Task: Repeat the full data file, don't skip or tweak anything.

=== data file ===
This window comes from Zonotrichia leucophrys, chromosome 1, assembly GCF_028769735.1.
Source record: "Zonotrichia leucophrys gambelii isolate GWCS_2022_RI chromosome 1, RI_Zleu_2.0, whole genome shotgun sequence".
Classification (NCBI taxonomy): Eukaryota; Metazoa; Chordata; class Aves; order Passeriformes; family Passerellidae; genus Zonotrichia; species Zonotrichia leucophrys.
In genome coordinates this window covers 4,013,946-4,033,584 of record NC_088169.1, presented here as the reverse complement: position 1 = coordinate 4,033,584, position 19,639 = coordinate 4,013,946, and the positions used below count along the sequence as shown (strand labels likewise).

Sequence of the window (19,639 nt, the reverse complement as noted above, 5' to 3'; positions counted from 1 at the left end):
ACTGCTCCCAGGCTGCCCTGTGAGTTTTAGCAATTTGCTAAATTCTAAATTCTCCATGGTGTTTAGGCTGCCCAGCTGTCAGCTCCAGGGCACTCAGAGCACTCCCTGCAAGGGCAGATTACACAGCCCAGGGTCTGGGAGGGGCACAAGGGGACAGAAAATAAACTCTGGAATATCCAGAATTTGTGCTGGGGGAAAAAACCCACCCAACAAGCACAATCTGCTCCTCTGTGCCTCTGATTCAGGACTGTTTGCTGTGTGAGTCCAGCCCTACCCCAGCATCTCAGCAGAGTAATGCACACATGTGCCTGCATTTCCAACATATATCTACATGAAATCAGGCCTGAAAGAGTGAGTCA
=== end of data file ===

This window comes from Zonotrichia leucophrys, chromosome 1, assembly GCF_028769735.1.
Source record: "Zonotrichia leucophrys gambelii isolate GWCS_2022_RI chromosome 1, RI_Zleu_2.0, whole genome shotgun sequence".
Classification (NCBI taxonomy): Eukaryota; Metazoa; Chordata; class Aves; order Passeriformes; family Passerellidae; genus Zonotrichia; species Zonotrichia leucophrys.
In genome coordinates this window covers 4,013,946-4,033,584 of record NC_088169.1, presented here as the reverse complement: position 1 = coordinate 4,033,584, position 19,639 = coordinate 4,013,946, and the positions used below count along the sequence as shown (strand labels likewise).

Sequence of the window (19,639 nt, the reverse complement as noted above, 5' to 3'; positions counted from 1 at the left end):
ACTGCTCCCAGGCTGCCCTGTGAGTTTTAGCAATTTGCTAAATTCTAAATTCTCCATGGTGTTTAGGCTGCCCAGCTGTCAGCTCCAGGGCACTCAGAGCACTCCCTGCAAGGGCAGATTACACAGCCCAGGGTCTGGGAGGGGCACAAGGGGACAGAAAATAAACTCTGGAATATCCAGAATTTGTGCTGGGGGAAAAAACCCACCCAACAAGCACAATCTGCTCCTCTGTGCCTCTGATTCAGGACTGTTTGCTGTGTGAGTCCAGCCCTACCCCAGCATCTCAGCAGAGTAATGCACACATGTGCCTGCATTTCCAACATATATCTACATGAAATCAGGCCTGAAAGAGTGAGTCA